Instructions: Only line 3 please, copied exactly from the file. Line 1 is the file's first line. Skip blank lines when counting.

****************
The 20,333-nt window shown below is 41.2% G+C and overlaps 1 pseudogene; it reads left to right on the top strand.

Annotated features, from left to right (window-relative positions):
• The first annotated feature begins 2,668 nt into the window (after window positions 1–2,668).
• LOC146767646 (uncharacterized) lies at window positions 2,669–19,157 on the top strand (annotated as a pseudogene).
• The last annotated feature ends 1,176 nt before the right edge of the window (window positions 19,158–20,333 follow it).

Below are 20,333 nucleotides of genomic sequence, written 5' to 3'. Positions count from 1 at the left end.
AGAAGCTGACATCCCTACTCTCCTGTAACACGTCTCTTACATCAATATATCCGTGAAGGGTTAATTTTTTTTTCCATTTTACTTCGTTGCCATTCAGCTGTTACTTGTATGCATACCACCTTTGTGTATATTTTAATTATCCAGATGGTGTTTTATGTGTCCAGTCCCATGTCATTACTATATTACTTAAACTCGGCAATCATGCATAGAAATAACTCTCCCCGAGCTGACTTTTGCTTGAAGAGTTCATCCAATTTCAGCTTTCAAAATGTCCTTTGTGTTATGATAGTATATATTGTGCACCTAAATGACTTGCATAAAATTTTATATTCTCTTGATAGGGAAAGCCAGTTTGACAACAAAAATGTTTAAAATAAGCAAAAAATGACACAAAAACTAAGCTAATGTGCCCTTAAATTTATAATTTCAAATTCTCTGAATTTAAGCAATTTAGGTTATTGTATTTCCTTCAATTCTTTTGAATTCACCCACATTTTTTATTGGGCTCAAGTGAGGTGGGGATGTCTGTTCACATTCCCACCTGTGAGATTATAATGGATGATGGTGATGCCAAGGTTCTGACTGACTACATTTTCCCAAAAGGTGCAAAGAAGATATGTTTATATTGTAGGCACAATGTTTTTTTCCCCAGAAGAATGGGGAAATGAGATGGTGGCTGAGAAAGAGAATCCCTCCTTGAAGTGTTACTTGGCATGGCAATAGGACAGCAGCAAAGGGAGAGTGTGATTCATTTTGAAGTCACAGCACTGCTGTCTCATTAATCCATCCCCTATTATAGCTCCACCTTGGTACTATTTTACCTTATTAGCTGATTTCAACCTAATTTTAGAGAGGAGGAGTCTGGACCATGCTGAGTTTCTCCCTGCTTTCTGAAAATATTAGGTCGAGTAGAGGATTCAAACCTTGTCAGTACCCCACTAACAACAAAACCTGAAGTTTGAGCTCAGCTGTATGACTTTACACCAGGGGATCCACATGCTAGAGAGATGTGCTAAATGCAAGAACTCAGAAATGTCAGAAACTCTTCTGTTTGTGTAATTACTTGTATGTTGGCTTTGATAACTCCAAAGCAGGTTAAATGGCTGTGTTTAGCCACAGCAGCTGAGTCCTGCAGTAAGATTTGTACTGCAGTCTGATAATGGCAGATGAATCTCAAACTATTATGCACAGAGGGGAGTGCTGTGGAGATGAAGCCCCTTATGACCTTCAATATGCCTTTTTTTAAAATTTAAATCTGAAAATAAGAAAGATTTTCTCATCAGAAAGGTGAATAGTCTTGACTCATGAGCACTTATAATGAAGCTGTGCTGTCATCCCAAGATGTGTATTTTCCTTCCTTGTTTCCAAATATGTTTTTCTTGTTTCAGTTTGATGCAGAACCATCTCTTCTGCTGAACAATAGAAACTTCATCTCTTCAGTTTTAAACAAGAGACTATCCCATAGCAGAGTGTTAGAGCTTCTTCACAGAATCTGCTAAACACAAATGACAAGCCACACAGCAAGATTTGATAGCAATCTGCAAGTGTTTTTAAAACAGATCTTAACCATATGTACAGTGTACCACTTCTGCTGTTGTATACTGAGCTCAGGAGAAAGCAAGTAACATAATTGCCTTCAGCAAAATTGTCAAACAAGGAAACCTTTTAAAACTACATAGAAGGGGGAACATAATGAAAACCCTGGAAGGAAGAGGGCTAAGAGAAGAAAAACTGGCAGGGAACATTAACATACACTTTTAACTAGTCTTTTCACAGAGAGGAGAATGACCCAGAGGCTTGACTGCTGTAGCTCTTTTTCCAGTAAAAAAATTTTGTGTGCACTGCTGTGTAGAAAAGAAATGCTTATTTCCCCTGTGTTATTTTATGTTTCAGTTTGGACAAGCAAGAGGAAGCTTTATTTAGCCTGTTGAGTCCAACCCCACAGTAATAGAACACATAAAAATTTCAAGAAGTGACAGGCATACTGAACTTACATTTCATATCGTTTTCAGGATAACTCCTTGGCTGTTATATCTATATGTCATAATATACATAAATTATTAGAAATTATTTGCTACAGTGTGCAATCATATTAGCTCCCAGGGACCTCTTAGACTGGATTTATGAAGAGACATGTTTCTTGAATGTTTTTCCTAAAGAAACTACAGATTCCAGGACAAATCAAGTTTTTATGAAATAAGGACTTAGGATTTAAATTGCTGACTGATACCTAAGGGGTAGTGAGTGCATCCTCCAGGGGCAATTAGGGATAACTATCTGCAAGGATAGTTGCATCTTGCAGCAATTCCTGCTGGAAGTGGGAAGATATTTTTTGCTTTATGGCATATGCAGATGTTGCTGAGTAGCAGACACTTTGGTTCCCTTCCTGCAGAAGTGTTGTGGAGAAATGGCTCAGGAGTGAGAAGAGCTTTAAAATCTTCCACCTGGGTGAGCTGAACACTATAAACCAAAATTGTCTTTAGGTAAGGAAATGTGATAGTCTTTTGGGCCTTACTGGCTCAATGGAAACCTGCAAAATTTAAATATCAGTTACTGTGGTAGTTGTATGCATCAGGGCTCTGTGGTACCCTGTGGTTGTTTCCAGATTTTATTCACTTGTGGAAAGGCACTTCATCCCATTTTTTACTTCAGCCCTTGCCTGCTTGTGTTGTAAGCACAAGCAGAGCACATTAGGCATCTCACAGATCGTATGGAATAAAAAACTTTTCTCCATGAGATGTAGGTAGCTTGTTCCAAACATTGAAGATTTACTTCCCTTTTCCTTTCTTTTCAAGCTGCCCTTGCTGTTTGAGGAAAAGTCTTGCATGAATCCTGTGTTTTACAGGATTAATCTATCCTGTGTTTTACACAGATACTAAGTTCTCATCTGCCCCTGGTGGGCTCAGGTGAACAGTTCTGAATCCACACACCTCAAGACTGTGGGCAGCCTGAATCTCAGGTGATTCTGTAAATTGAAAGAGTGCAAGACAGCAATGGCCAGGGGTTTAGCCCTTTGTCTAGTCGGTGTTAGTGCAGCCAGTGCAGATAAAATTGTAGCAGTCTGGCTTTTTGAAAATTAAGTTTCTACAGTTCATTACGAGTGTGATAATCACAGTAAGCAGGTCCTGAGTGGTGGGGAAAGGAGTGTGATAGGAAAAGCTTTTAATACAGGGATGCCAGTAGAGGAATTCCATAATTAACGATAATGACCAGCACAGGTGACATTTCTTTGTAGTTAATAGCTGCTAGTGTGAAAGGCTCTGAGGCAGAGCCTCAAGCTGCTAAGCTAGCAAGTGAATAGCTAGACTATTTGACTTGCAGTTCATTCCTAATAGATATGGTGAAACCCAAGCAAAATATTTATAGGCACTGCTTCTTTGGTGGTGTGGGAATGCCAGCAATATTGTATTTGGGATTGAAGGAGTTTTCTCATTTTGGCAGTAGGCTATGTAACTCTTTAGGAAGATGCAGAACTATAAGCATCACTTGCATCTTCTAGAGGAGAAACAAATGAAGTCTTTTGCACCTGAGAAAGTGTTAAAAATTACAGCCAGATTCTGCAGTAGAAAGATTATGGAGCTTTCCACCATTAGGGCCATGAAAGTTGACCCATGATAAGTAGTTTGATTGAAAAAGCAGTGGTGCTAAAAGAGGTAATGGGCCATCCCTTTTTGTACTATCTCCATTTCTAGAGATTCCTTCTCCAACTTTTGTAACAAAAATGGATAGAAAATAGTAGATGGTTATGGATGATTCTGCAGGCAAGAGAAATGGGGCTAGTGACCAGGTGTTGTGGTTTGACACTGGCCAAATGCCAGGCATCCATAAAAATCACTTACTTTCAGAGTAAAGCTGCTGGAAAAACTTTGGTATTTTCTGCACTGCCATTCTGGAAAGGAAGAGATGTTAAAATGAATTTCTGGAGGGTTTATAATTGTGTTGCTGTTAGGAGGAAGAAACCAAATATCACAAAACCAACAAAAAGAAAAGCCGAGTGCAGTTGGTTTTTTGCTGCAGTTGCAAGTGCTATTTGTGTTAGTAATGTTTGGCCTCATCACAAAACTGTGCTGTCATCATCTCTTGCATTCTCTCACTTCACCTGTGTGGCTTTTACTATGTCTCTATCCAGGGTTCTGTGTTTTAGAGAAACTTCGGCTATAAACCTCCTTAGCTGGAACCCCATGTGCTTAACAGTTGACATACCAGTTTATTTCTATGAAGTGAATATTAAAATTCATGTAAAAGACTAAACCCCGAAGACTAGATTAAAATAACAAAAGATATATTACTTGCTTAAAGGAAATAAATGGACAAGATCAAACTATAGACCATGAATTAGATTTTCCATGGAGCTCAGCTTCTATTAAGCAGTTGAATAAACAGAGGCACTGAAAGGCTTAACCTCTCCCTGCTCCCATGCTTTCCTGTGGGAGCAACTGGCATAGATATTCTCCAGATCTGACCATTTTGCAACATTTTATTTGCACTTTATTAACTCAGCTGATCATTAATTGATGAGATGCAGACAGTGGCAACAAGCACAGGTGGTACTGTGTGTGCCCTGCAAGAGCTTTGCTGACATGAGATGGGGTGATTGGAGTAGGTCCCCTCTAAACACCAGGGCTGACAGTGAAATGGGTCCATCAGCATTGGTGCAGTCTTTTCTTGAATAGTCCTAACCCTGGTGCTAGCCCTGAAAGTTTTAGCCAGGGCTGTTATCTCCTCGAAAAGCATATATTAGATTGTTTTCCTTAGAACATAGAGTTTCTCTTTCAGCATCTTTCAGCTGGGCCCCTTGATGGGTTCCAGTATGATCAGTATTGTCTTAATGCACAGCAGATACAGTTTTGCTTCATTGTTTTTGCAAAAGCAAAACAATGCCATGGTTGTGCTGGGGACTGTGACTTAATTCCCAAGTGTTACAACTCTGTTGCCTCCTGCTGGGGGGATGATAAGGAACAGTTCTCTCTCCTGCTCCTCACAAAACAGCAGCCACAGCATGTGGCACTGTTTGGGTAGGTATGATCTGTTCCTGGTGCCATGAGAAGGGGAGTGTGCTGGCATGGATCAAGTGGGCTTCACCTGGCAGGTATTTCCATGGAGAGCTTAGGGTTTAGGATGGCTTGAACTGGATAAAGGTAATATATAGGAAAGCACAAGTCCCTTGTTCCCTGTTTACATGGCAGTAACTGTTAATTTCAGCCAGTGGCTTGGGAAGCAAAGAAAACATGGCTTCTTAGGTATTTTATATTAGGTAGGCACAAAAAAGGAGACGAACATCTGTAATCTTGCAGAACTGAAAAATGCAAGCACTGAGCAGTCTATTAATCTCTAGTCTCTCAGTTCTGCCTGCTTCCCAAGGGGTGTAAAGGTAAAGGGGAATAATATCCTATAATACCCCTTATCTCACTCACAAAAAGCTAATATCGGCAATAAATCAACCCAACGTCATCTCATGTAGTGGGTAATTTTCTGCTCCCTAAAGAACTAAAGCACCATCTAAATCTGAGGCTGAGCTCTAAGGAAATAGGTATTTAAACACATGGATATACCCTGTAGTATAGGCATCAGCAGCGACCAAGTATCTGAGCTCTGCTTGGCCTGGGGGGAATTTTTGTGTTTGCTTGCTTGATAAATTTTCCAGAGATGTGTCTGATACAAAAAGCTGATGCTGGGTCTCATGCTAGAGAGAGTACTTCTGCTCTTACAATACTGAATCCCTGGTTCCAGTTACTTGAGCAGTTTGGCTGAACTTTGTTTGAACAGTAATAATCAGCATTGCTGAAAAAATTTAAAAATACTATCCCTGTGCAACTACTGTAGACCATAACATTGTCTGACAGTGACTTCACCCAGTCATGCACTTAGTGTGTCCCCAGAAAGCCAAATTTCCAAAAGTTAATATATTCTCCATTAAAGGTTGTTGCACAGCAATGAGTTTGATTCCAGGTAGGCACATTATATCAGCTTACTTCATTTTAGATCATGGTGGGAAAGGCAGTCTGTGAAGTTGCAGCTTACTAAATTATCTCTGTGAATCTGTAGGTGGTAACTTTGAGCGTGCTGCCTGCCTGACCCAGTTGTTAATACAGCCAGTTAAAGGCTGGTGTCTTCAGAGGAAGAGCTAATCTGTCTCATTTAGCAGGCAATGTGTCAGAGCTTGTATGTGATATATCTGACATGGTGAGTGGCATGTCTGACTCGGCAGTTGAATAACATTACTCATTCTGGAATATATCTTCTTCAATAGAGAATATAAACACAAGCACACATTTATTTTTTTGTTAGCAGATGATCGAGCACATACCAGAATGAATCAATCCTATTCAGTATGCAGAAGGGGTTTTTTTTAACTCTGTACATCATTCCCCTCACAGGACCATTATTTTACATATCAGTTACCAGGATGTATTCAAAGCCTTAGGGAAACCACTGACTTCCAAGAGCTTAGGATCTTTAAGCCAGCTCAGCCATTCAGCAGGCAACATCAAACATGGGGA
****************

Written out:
• The first annotated feature begins 2,668 nt into the window (after window positions 1–2,668).